As soon as someone makes another MMO as good as either of those then a whole lot of veteran players will discover they do have the energy and the time to play MMOs after all. So long as all we get are badly translated imports and half-finished indie efforts, though, all bit the real hardcore MMO fans (raises hand) are going to find better things to do and who can blame them?

    1. Basically what Jeromai said further down 🙂
      I’m not surprised your take on this is different but what I describe is profoundly an experience of social MMO play. I am not an MMO soloer – exploration aside, the coop and community aspect of MMOs have always been front and center for me. I would therefore also never compare them to a good book or piece of music, I’ve always expected a lot more from MMORPGs.

      The sentiments I describe here are frequently echoed by MMO players who have been very deeply involved in guild life in the past, running raid guilds for years, being heavily invested and giving a game much of their time and energy. And that is something that will spend you – you dont realize it at first but it’s not something you can keep up for all time. That’s why players like myself look back with really ambiguous feelings of both nostalgia but also relief.

      GW2 and FFXIV are/were great but they still don’t compare to what I personally consider my early glory days. That would have been FFXI and WoW for me.

  2. I think the underlying premise depends very heavily on one’s personal motivations for playing an MMO.

    Syl is heavily a social player, if I’m not mistaken, so it’s only natural to consider changes in MMOs over times in terms of how much they support social relationship building, plus how willing the player is to keep forming and breaking those bonds over time.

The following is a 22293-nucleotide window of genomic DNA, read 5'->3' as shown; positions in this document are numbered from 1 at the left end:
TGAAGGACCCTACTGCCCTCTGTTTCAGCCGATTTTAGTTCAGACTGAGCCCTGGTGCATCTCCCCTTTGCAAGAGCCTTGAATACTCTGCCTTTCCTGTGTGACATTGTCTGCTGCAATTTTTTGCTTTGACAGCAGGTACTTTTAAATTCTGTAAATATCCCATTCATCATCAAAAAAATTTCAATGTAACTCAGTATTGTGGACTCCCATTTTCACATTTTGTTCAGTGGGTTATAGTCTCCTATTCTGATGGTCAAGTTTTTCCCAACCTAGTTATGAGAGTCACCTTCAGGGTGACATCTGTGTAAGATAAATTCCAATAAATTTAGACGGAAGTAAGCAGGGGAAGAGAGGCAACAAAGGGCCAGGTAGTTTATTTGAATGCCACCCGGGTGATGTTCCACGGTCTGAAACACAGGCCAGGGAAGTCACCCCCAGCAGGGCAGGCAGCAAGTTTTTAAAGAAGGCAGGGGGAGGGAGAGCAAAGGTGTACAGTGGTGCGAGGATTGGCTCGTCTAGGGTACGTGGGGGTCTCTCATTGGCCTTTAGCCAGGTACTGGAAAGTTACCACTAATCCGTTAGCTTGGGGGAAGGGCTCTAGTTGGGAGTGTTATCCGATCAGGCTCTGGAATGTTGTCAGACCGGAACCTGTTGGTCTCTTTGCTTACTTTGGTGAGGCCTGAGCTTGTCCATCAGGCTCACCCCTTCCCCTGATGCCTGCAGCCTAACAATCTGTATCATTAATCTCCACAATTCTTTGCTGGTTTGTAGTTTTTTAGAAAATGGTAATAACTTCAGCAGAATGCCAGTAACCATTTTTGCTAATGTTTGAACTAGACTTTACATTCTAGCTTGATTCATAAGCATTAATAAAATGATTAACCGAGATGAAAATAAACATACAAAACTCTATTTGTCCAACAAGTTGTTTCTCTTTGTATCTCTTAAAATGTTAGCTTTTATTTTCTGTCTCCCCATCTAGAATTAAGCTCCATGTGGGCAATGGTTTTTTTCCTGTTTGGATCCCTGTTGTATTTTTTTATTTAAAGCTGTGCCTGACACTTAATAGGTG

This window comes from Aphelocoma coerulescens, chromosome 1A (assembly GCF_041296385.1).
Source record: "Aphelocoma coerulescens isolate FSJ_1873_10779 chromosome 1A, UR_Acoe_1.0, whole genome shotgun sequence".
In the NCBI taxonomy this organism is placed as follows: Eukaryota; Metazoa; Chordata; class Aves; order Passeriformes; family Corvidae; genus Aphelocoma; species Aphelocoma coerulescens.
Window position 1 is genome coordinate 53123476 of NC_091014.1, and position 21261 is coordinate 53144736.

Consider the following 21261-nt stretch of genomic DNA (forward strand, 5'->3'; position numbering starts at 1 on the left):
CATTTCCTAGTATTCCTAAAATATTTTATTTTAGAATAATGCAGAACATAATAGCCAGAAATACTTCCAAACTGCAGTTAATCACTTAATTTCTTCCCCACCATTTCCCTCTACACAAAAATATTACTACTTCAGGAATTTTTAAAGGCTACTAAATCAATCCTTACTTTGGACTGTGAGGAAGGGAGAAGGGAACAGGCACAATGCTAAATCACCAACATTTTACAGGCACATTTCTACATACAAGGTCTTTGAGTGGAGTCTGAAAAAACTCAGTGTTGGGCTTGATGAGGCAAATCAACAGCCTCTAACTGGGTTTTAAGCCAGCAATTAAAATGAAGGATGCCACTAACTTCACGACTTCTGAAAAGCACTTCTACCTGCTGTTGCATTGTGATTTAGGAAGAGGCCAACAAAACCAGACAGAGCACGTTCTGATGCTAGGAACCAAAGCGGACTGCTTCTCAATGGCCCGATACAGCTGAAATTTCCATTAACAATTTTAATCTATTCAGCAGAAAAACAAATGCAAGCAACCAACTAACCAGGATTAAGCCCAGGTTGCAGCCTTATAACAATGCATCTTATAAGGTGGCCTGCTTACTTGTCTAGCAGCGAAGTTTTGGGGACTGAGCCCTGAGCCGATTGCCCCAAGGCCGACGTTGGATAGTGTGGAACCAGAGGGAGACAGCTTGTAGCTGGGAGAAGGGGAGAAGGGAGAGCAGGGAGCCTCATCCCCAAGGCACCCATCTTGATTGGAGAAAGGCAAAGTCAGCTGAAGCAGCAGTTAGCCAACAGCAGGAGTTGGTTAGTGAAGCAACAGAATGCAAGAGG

These days I’m personally losing motivation to play most MMOs because they all follow much of the same already-done, already-learned formula. There’s no fun, new, novel innovative systems to explore; secrets are quickly ferreted out by those with time to play seconds after an update drops and the achiever horde promptly expects everyone to read up and follow exactly with little to no personal discovery involved.

    Too many vocal people like playing as a group, and demand greater rewards for dealing with its logistics. (I’d be cool if solo play in a challenging fashion had equivalent rewards as group content, then like could choose like and both parties could enjoy the game.)

    If the endgame isn’t a group-based endgame, then it’s a competitive player killing one, all about faction domination of some kind, or appearing as high up in the rankings as possible. *sigh* That doesn’t appeal to me either.